20162017
TKW (g)ZTCTOverall MeanZTCTOverall Mean
WW75.57173.256.15555.6
WF77.870.374.156.051.753.9
Overall mean76.670.773.756.153.454.7
Crop establishment treatmentn.s.n.s.
Crop Sequencen.sn.s
Crop estab. treatment × Crop Sequencen.s.n.s.
Specific weight (kg hl−1)
WW84.584.684.581.480.881.1
WF85.784.485.081.882.282.0
Overall mean85.184.584.881.681.581.6
Crop establishment treatmentn.s.n.s.
Crop Sequencen.sn.s
Crop estab. treatment × Crop Sequencen.s.n.s.
CT + WW: conventional tillage and durum wheat monocropping; CT + WF: conventional tillage and durum wheat following faba beans; ZT+WW: zero tillage and durum wheat monocropping; ZT + WF: zero tillage and durum wheat following faba beans. Estab. = establishment; * p < 0.05; ** p < 0.01; n.s. = not significant. In brackets: standard error of differences between means (s.e.d.). Degrees of freedom from ANOVA table: Blocks, 2; crop establishment treatment, 1; Crop Sequence, 1; crop establishment treatment × Crop Sequence, 1; Error factor 1, 2; Residual, 4.
Table 3. Influence of different combinations of crop establishment treatment and crop sequence on durum wheat quality traits: grain protein concentration (GPC, % s.s.), SDS sedimentation test (SDS, mL), yellow index (%), carotenoid (µg g−1), and ash (%) recorded at harvesting in 2016 and 2017.
Table 3. Influence of different combinations of crop establishment treatment and crop sequence on durum wheat quality traits: grain protein concentration (GPC, % s.s.), SDS sedimentation test (SDS, mL), yellow index (%), carotenoid (µg g−1), and ash (%) recorded at harvesting in 2016 and 2017.
20162017
GPC (% s.s.)ZTCTOverall MeanZTCTOverall Mean
WW11.410.611.010.610.110.3
WF12.112.212.112.411.912.2
Overall mean11.711.411.611.711.411.6
Crop establishment treatmentn.s.n.s.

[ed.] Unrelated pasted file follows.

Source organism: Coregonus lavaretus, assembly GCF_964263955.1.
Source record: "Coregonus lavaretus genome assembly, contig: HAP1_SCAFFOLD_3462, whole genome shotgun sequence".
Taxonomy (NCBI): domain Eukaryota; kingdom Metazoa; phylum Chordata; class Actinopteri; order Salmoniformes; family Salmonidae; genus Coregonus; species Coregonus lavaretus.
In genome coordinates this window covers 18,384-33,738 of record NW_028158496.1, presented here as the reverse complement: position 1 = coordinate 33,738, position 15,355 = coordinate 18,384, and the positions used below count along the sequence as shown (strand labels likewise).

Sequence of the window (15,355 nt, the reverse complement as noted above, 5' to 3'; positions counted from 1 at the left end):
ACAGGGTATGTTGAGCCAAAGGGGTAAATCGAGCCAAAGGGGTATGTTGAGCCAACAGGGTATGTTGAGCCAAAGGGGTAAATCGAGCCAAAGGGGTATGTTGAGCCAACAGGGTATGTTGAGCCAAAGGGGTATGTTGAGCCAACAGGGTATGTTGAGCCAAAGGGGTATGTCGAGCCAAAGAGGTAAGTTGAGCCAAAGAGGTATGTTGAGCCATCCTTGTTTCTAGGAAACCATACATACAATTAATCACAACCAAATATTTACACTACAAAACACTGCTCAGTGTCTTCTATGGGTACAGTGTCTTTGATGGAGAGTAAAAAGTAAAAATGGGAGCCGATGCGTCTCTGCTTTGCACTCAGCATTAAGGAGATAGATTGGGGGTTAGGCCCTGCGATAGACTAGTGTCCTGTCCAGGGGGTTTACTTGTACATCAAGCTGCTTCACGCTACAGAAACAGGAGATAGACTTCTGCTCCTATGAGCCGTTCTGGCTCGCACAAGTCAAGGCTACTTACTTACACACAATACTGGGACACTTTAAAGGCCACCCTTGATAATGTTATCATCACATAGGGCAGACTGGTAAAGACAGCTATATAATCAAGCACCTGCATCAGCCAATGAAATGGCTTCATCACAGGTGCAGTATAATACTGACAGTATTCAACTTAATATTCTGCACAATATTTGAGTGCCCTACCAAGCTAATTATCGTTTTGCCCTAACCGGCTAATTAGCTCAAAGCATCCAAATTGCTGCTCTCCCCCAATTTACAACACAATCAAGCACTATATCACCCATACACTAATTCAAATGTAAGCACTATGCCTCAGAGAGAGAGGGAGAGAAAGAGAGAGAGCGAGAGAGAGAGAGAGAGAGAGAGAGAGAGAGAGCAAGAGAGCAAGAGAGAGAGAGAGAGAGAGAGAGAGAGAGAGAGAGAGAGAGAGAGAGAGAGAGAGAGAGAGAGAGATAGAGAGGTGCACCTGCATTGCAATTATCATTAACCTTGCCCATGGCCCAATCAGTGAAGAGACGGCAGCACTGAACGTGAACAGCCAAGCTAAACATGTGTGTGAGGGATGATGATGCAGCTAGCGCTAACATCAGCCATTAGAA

Crop Sequence** (0.16)** (0.15)
Crop estab. treatment × Crop Sequencen.s.n.s.
SDS (mL)
WW3.43.33.43.83.43.6
WF3.83.53.63.93.93.9
Overall mean3.63.43.53.83.63.8
Crop establishment treatment** (0.01)n.s.
Crop Sequence* (0.07)n.s.
Crop estab. treatment × Crop Sequencen.s.n.s.
Yellow index (%)
WW21.221.321.221.421.421.4
WF22.521.822.122.421.922.1
Overall mean21.821.521.721.921.721.7
Crop establishment treatmentn.s.n.s.
Crop Sequence** (0.17)** (0.14)
Crop estab. treatment × Crop Sequence* (0.20)* (0.19)
Carotenoid (µg g−1)
WW8.08.28.18.08.18.0
WF8.18.38.28.38.48.4
Overall mean8.18.28.18.28.38.3
Crop establishment treatmentn.s.n.s.
Crop Sequencen.s.n.s.
Crop estab. treatment × Crop Sequencen.s.n.s.
Ash (%)
1.781.741.761.731.751.74
1.771.791.781.761.781.77
Overall mean1.771.761.771.741.771.75
Crop establishment treatmentn.s.n.s.
Crop Sequencen.s.n.s.
Crop estab. treatment × Crop Sequencen.s.n.s.
CT + WW: conventional tillage and durum wheat monocropping; CT + WF: conventional tillage and durum wheat following faba beans; ZT + WW: zero tillage and durum wheat monocropping; ZT + WF: zero tillage and durum wheat following faba beans. Estab. = establishment; * p < 0.05; ** p < 0.01; n.s. = not significant. In brackets: standard error of differences between means (s.e.d.). Degrees of freedom from ANOVA table: Blocks, 2; crop establishment treatment, 1; Crop Sequence, 1; crop establishment treatment × Crop Sequence, 1; Error factor 1, 2; Residual, 4.